Writing can take a toll on your body. Your greatest assets are your wrists, hands, fingers, elbows, and back. Sitting all day can also affect your heart, nervous system, while staring at a computer screen can damage your eyesight. Not to mention, depression or mood swings that can punch you in the gut when things aren’t going your way.
It’s good for the body, mind, and soul to prevent as many of these as possible. Repetitive Stress Injury, RSI, affects over 1.8 million workers each year according to studies done by the Occupational Safety and Heath Administration, OSHA. As a writer, you have a higher chance of RSI. Some of the common RSI ailments include; Carpal Tunnel Syndrome, Tennis Elbow, and Trigger Finger.
I recently experienced RSI with one my wrists. Years before, I had suffered through Carpal Tunnel Syndrome, which was extremely painful and caused a two year vacation from my writing career. I’ve made a few adjustments that have helped and keep me aware. Hopefully these will save someone from the same painful vacation I took before I realized my poor work habits.
- Keyboards are important: What type you use, how your hands flow over the keyboard, and how long you spend typing at one time are all factors to consider.
- Taking breaks and getting out of your sitting/typing position every thirty minuets is crucial to maintaining a healthy blood flow and recess from the repetitive movement that causes injury.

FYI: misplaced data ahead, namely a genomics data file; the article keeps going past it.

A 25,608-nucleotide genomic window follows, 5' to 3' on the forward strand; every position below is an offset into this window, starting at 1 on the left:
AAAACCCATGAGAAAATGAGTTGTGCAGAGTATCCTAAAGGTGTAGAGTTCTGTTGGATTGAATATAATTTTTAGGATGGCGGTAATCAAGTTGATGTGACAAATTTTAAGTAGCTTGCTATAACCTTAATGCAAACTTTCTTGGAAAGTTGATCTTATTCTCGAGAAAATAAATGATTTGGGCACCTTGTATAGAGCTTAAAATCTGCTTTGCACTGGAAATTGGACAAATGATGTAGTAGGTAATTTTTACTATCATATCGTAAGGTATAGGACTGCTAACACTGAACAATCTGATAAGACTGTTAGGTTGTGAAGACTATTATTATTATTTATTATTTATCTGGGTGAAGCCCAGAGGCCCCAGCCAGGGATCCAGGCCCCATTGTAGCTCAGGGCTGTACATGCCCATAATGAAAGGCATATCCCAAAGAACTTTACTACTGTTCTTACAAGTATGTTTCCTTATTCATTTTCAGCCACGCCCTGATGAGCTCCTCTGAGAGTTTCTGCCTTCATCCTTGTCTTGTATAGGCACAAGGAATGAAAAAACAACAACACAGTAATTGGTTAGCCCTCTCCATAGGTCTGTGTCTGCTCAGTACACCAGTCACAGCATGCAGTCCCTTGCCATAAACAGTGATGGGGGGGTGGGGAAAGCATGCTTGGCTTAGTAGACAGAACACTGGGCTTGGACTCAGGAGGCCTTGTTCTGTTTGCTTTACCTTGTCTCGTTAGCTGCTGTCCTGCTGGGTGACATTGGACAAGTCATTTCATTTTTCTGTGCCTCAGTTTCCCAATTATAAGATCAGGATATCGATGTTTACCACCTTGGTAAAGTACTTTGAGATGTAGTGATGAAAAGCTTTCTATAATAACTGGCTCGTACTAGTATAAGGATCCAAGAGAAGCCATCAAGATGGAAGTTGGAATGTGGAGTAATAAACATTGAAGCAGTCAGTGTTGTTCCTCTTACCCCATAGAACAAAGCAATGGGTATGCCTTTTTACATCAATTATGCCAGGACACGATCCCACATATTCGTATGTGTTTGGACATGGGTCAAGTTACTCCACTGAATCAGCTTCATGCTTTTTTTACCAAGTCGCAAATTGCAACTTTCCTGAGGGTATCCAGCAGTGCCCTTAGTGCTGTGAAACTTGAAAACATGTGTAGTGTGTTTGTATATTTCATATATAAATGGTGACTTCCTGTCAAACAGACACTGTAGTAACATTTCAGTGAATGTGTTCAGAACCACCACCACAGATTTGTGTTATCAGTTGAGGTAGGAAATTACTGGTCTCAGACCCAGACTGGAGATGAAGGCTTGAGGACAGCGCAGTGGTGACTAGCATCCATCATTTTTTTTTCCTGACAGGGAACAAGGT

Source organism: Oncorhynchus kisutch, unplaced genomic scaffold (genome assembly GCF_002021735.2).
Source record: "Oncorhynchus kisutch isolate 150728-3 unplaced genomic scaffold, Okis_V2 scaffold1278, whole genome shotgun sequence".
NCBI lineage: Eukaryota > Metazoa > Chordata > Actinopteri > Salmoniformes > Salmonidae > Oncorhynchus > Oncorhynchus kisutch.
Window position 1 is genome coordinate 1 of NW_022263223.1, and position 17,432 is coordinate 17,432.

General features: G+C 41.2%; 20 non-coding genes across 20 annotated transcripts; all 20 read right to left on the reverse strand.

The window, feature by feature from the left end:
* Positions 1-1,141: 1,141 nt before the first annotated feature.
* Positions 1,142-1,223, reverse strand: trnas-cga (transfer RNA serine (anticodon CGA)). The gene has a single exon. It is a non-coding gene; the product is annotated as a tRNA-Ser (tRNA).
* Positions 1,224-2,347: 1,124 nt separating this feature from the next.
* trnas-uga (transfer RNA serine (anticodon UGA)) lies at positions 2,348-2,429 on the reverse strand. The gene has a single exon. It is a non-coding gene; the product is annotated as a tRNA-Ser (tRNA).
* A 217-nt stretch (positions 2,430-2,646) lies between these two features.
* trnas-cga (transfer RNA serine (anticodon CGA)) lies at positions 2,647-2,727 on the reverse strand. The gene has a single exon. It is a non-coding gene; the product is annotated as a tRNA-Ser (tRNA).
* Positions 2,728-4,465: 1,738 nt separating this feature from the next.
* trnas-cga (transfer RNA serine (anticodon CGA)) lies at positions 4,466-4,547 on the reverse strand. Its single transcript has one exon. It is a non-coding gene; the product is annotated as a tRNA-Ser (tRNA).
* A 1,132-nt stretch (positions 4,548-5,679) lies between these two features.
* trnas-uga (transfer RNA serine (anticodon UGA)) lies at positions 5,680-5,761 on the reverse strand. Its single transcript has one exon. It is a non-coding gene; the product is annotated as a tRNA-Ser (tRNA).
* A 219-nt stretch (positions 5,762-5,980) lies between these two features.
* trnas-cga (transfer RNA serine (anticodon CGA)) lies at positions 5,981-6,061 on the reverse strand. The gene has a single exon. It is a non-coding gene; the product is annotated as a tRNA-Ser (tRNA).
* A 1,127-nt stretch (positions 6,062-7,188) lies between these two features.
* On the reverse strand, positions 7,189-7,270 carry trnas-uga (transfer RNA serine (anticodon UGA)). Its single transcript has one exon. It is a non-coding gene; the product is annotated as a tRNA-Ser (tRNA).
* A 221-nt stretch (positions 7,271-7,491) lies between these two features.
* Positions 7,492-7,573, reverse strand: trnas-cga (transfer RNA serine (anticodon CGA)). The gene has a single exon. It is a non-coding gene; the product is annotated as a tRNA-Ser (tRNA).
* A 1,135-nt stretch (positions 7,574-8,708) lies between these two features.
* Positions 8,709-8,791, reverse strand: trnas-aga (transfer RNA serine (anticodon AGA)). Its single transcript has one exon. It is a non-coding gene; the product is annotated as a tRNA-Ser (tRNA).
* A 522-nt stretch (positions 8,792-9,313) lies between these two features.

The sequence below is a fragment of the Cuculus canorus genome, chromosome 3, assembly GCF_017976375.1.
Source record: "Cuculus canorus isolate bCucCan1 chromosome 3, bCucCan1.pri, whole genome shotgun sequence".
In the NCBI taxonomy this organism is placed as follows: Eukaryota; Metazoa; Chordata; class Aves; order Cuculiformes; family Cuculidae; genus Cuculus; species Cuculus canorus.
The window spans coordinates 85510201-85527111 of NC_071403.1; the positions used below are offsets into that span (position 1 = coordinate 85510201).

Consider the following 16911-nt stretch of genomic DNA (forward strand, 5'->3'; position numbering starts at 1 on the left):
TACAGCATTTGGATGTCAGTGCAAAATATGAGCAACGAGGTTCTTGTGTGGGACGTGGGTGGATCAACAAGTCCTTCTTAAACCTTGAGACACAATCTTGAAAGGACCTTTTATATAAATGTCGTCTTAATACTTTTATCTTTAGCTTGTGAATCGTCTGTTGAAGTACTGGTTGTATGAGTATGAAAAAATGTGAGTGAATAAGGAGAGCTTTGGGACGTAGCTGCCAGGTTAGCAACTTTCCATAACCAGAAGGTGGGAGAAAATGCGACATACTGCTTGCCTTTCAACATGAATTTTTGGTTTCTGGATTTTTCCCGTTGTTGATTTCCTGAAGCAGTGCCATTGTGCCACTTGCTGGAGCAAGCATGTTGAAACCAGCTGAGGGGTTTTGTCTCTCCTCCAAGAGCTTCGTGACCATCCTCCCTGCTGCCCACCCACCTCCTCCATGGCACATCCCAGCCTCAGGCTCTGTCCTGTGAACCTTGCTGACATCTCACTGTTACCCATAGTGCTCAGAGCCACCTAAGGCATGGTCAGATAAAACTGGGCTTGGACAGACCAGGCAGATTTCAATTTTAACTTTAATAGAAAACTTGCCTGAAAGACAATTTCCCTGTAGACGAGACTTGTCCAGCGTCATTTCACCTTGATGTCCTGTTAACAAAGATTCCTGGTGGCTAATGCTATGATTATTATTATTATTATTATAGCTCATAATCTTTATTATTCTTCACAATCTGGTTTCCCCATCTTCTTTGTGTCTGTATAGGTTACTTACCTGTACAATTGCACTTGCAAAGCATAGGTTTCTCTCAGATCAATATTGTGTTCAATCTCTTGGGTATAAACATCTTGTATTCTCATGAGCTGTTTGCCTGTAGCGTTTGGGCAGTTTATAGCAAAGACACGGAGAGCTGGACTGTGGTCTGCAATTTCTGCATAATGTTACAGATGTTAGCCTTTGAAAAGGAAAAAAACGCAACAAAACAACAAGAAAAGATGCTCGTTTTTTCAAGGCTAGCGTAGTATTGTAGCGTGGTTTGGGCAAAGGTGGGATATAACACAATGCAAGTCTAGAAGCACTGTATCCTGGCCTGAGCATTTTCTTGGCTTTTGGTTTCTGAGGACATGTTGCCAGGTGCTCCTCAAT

- Posture Counts: Are both feet flat on the floor? Does your chair complement your back and neck or cause you to strain?
I’ve made the switch to an ergonomics keyboard which has a very easy and soft touch. It’s slightly different than a regular keyboard but hasn’t taken that long to get use to. Next on my list is an ergonomic chair. There are many different types and brands on the market, I did some research and read reviews before I chose mine. I also use an ergonomics wrist pad and gloves to help with the pressure and tension placed on my hands during busier days. A few of my picks are:
A few reminders to help prevent RSI in your wrists include:
- Don’t type for over 30 minutes without taking at least a 5 minute break.
- Don’t bend your hands at the wrists, even if you have a wrist pad rest.
- Keep your hands and wrist at a lower angle so that your elbows and shoulders are relaxed.
- Stretch your arms and get the circulation going. See examples of stretches here.
- Invest in a voice activated typing software such as Dragon Dictate. See more reviews here,
- Purchase the necessary tools: Keyboard, chair, gloves, etc.
- Practice this simple preventive exercise:
Preventative health is the best type of health, but if you are already suffering from RSI or Carpal Tunnel Syndrome, do your research and don’t let it stop you from doing what you love.
Thanks for stopping by!
How have you overcome a health situation that effected your job?